I agree, they only say "It is what it is, deal with it" which isn't very informative. My only understanding of this comes from my background as a mechanical engineer, but I cannot speak for GM! I'm only assuming from my experience with the industry that GM had engineers run an analysis on the bevel gear teeth contact under certain loads (such as a fixed tow weight) and determined that too much heat/stress was generated with the 3.08 vs. the 3.42 gears, therefore reducing tow capacity for the 3.08 no matter what engine is powering it. Less or smaller gear teeth contact with more engine torque can increase stress on the teeth. The 5.3L can probably tow more with the 3.08, but GM needs to cover their butts depending on what their engineers say for warranty purposes I'd assume. Some interesting information would be throwing the 6.2L into the mix. If the 6.2L has the 3.08 rear and still has a super-low tow capacity, we can probably assume the gears are the limiting factor. I can't imagine that the 6.2L would have those gears, but now i'm curious...
Rear-end torque doesn't necessarily matter as much if the 3.08 cannot handle the same towing stresses as the 3.42. So, to answer the question of the first post, that's how GM states the V6 with the 3.42 can tow more than the 5.3L with the 3.08. Both engines can obviously tow more, but when the 3.08 heats up more under higher loads increasing chance of failure, they reduce the max towing recommendation (regardless of engine) Edit: It's a material composition problem of the rear axles (3.08 vs 3.42). The 3.08 under higher loads will heat up more, degrade fluid faster, and break "teeth" sooner than the 3.42 under similar circumstances. Another way to think of it is that under equal loads, each tooth of the 3.08 will see more stress than the 3.42 and has a higher risk of failing sooner. Therefore, GM engineers determined the 3.08 rear axle as the limiting factor (fails first) and lowered the max tow rating to cover their butts.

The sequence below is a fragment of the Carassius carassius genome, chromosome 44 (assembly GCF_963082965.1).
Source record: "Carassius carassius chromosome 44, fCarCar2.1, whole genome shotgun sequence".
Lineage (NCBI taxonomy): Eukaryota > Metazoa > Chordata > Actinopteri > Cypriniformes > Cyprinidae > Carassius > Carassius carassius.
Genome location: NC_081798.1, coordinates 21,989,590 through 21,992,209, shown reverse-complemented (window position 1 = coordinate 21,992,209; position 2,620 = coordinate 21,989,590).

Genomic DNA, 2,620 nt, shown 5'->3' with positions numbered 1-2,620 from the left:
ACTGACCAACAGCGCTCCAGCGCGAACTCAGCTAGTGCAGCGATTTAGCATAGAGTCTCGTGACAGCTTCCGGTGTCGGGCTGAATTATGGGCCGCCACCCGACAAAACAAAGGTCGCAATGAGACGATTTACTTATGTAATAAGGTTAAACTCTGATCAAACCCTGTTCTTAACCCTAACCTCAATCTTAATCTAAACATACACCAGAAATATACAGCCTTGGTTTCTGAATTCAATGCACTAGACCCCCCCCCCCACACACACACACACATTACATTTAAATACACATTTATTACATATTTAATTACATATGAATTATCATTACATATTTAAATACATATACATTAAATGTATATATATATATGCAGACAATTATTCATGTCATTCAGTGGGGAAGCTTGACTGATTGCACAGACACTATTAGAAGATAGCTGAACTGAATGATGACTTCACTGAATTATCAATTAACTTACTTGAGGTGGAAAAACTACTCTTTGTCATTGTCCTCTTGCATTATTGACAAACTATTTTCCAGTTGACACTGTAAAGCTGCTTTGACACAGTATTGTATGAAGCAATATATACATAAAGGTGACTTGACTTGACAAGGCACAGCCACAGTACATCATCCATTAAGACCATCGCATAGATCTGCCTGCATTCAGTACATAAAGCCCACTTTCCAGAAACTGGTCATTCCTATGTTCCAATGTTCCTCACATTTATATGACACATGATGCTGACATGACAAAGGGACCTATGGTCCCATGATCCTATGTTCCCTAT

The 3.08 rear end is simply not designed for towing more and is the limiting factor, mechanically.